What is Adrenal Fatigue? – Part 2

Posted on October 24th, 2014


Hopefully Part 1 of ADRENAL FATIGUE explains to you how a deficient or defective cortisol can lead to elevated total estrogen in humans and in animals.

When this hormone imbalance occurs, the elevated adrenal estrogen may cause the following problems in the body:

It causes a deregulation of the immune system, which leads to a loss of recognition by the immune system of self-tissue, which can lead to allergies, autoimmunity and cancer.

It reduces the B lymphocytes ability to produce immunoglobulins and when the mucous immunoglobulin (IgA) in a human or animal is below a certain level, intestinal malabsorption may occur. An example of this is when a human or animal is in the hospital and is receiving intravenous or intramuscular medication and are improving, but when they are sent home on the same medication, in an oral form, their original disease begins to return. This may happen because they were unable to absorb the oral medication due to an IgA deficiency and the turmoil that happens in an unprotected gut. Please remember, immunoglobulin A is designed to protect all the mucous membranes in the body, including all those systems which contain mucous membranes.

This includes the mucous membranes of the mouth, gums and the rest of the digestive tract, including the respiratory tract, the urogenital track and in many areas of the skeletal system in their joints. Note: An IgA test level, should be standard for all patients that have general blood tests done, to ensure that the patient, can absorb oral medication, if is prescribed.

Elevated adrenal estrogen in canines and equines binds the receptor sites of T3 and T4. This usually is not a significant finding in a feline, unless they have Feline Infectious Peritonitis (FIP). For further information on this subject, please see the article entitled, The Cause of Feline Leukemia and other Retroviral diseases.

In humans, the elevated estrogen may cause the production of a Reverse T3, and if the human patient has been diagnosed with hypothyroidism, and is placed on a T4 supplement, the Reverse T3 will turn the T4 supplement into more Reverse T3, and will not help the patient’s condition.

It is a known fact that elevated estrogen causes inflammation of all the endothelial cells of all the arteries in the body. Inflammation may be a concern with diseases like Alzheimer syndrome, certain forms of idiopathic epilepsy, autoimmunity and tumor growth. The estrogenic effects that may cause some of these diseases may never be discovered until TOTAL ESTROGEN is determined, which must include adrenal estrogen.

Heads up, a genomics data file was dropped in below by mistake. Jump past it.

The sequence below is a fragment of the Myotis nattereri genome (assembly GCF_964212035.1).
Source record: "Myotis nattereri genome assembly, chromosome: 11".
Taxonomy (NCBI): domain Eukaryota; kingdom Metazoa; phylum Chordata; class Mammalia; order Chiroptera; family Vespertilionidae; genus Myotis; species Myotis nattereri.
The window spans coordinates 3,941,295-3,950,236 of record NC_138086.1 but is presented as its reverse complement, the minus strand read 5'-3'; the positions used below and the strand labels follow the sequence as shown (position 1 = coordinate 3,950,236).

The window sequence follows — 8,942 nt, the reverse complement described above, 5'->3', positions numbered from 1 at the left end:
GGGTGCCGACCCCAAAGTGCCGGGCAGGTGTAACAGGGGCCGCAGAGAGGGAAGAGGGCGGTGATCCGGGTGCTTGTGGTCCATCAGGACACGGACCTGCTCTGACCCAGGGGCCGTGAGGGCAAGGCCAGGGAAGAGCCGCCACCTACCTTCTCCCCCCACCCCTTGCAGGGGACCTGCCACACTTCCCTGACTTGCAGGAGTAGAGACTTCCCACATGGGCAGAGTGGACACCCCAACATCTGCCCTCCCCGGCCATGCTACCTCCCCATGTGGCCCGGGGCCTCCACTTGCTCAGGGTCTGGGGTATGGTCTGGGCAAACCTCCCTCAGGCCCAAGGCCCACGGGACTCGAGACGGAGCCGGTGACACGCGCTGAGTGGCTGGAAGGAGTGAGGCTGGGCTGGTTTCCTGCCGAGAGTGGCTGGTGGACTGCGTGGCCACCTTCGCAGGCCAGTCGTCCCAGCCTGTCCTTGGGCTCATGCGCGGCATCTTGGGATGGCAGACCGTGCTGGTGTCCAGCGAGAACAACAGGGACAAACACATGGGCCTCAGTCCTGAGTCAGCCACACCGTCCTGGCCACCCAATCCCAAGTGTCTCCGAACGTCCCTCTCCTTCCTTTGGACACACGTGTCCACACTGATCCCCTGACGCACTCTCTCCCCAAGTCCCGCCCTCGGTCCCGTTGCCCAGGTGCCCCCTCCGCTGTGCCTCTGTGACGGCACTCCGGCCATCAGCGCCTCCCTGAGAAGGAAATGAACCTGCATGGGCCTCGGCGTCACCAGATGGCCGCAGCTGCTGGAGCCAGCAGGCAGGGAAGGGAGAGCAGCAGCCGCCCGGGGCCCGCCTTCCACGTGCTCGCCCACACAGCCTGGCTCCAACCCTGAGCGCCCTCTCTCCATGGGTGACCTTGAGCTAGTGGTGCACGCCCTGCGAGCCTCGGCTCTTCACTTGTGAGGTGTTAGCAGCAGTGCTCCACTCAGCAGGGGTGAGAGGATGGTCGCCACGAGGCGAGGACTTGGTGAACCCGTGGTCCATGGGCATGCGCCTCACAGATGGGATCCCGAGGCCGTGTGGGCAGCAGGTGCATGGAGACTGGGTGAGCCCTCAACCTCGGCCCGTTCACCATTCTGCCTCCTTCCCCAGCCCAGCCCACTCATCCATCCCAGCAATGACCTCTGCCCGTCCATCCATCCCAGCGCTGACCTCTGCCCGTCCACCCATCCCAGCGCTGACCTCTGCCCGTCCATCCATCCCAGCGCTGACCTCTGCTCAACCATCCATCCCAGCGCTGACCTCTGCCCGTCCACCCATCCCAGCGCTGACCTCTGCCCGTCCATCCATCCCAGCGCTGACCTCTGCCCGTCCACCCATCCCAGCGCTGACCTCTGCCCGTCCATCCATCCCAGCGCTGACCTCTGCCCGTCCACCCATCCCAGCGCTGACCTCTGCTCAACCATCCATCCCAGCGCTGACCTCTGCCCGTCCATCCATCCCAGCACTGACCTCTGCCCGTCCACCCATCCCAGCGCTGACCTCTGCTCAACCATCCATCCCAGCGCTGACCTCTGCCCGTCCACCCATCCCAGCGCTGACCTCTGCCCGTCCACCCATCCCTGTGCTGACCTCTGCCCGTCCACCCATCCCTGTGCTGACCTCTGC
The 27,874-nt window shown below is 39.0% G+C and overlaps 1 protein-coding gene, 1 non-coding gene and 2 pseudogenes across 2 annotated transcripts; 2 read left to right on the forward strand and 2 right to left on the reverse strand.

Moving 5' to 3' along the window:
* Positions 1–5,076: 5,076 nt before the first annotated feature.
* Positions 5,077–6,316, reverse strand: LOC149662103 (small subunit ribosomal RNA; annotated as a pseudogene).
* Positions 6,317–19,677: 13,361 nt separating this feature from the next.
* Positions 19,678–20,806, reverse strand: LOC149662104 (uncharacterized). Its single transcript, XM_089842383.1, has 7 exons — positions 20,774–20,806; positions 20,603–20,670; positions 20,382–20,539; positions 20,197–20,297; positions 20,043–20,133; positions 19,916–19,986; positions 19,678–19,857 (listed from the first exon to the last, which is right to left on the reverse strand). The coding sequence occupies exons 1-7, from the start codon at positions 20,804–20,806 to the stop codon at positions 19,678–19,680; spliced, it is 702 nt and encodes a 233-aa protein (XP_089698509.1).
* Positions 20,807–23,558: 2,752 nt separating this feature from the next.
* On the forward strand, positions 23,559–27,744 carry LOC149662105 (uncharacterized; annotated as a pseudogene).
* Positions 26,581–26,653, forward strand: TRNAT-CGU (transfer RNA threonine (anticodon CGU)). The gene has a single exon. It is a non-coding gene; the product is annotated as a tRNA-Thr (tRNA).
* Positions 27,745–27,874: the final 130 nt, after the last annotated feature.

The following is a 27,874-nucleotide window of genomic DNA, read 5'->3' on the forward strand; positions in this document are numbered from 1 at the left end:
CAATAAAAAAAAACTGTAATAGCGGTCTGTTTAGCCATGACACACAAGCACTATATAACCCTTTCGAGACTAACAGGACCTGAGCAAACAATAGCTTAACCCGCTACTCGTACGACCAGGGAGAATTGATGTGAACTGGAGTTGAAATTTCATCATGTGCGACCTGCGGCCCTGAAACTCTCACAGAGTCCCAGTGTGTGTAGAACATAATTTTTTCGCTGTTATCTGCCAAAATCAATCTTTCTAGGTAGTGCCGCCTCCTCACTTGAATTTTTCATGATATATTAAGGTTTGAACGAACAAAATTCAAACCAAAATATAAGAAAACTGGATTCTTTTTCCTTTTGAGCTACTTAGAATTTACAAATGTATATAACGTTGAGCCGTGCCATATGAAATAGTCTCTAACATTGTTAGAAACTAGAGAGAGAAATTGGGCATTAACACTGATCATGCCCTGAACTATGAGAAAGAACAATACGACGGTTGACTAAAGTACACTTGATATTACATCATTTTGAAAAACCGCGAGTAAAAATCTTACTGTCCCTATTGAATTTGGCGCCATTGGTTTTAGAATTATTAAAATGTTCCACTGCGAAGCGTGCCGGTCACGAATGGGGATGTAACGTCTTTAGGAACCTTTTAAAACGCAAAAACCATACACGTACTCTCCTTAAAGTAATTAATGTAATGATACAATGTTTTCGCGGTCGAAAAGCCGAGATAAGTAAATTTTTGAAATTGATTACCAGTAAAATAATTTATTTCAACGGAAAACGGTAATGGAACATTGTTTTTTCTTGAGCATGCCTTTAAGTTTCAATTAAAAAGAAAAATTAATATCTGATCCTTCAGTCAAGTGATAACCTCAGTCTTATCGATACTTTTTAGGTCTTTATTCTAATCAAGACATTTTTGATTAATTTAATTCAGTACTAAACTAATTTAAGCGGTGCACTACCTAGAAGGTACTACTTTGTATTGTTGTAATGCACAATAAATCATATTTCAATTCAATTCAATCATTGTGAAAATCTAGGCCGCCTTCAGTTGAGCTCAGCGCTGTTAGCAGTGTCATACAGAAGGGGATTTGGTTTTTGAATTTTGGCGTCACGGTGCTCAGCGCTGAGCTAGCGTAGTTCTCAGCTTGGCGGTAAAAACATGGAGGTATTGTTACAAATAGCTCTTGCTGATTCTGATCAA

In canines, elevated total estrogen will cause seizures. The literature also indicates some woman, during the time their ovarian estrogen peaks, may experience migraine headaches and epileptic seizures. For further information on idiopathic epilepsy, please read Idiopathic Epilepsy.

Unfortunately, adrenal estrogen is usually not included in the estrogen measurements that are done in humans and in animals.

In animals, only estradiol is measured, unless the serum sample goes to a specific veterinary laboratory that will do the total estrogen test.

NOTE: Almost all human laboratories can do a total estrogen test, in addition to their usual estrogen tests.

Human females are usually tested only for estradiol, estrone and estriol.

The concern about elevated estrogen causing cancer, should make one question placing a postmenopausal woman on an estrogen supplement, without first testing her total estrogen. You can imagine the possible medical consequences that might occur, if her total estrogen is elevated and she is placed on an estrogen supplement!

In a female animal, total estrogen needs to be determined at the time the animal is not having her heat cycle, or has had a complete ovariohysterectomy.

In human females that are still menstruating, two total estrogen samples, may be needed. The first sample should be taken at the time the females ovaries are the least active, and again, at the time her ovaries are the most active.

The difference in the two levels of total estrogen, will help indicate, how much adrenal estrogen is present.

Human males are only tested for estradiol and not total estrogen, and this is why so many forms of estrogen producing tumors have not been recognized and determined why they happened, because their estradiol levels were found to be normal.

I personally believe that all cancer patients, whether human or animal, even before therapy begins, should have a total estrogen test performed, even if the other routine forms of tested estrogen were found to be normal.

For those of you that are more academically inclined, the following thoughts about estrogen, may be of interest to you and add further information to my clinical findings. An article entitled:

Estrogen-Induced Generations of Reactive Oxygen and Nitrogen Species, Genedomy and Estrogen-Dependent Cancer
Department of Environmental and Occupational Health, Florida International University, Miami, Florida, 33199, USA